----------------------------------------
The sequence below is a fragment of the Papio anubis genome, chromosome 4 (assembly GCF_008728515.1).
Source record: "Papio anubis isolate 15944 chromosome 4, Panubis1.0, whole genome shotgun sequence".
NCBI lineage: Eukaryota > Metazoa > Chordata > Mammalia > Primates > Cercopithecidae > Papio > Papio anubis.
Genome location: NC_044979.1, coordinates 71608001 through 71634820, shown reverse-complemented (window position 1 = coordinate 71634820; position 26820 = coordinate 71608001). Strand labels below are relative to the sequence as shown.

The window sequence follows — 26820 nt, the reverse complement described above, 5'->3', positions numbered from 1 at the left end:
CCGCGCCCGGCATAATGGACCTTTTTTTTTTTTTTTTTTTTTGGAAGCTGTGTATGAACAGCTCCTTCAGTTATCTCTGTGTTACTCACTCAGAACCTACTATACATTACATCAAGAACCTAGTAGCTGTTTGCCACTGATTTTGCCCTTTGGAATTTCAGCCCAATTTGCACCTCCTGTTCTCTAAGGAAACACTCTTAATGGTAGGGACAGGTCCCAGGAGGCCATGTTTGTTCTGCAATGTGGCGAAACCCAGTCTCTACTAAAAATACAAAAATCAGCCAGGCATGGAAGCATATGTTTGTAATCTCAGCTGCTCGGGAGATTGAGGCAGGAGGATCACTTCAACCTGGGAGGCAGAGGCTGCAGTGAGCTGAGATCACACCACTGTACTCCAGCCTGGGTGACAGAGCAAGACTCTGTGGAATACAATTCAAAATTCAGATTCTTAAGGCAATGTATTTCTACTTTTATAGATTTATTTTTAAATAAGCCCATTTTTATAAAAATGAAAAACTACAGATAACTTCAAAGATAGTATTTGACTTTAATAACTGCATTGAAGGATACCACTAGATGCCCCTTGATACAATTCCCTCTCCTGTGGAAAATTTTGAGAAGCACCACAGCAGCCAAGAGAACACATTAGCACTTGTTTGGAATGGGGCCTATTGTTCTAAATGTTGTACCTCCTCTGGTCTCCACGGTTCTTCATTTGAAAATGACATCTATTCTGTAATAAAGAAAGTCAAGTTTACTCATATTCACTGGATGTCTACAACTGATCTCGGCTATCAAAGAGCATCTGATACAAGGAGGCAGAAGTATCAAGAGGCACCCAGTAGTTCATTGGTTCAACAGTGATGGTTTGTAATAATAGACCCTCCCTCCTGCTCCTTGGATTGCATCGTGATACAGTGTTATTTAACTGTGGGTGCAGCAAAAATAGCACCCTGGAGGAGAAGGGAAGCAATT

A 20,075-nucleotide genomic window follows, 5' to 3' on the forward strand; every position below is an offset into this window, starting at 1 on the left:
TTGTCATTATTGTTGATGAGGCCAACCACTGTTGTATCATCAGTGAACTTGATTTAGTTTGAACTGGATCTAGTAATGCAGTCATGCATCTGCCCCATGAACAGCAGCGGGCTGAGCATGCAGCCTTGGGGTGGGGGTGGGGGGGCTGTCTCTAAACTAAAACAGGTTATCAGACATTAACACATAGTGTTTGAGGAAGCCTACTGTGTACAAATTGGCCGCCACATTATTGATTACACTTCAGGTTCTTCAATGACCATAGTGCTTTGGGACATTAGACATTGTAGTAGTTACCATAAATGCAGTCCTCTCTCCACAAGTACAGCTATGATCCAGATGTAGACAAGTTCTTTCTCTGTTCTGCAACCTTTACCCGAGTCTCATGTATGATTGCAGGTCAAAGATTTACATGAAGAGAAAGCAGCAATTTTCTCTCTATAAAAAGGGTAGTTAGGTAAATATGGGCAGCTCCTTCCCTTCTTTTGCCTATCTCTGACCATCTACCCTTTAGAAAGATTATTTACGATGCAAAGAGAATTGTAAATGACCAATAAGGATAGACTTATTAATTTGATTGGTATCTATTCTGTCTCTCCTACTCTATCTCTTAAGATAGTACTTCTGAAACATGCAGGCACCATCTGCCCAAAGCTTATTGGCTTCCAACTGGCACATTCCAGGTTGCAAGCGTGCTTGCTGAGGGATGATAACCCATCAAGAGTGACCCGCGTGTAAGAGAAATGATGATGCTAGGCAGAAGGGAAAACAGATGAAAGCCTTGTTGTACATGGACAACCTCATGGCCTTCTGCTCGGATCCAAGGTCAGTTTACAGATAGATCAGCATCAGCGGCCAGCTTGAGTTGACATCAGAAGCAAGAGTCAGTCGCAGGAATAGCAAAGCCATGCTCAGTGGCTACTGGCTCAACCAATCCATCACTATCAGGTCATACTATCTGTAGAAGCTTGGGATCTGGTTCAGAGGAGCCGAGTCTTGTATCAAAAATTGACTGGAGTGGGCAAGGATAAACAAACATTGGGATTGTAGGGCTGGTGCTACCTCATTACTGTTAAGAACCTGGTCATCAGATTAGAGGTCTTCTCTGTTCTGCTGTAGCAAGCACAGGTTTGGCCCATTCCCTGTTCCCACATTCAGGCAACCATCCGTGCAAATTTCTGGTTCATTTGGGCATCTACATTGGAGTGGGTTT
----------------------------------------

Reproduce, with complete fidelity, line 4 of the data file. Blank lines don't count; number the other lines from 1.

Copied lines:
Genome location: NC_044979.1, coordinates 71608001 through 71634820, shown reverse-complemented (window position 1 = coordinate 71634820; position 26820 = coordinate 71608001). Strand labels below are relative to the sequence as shown.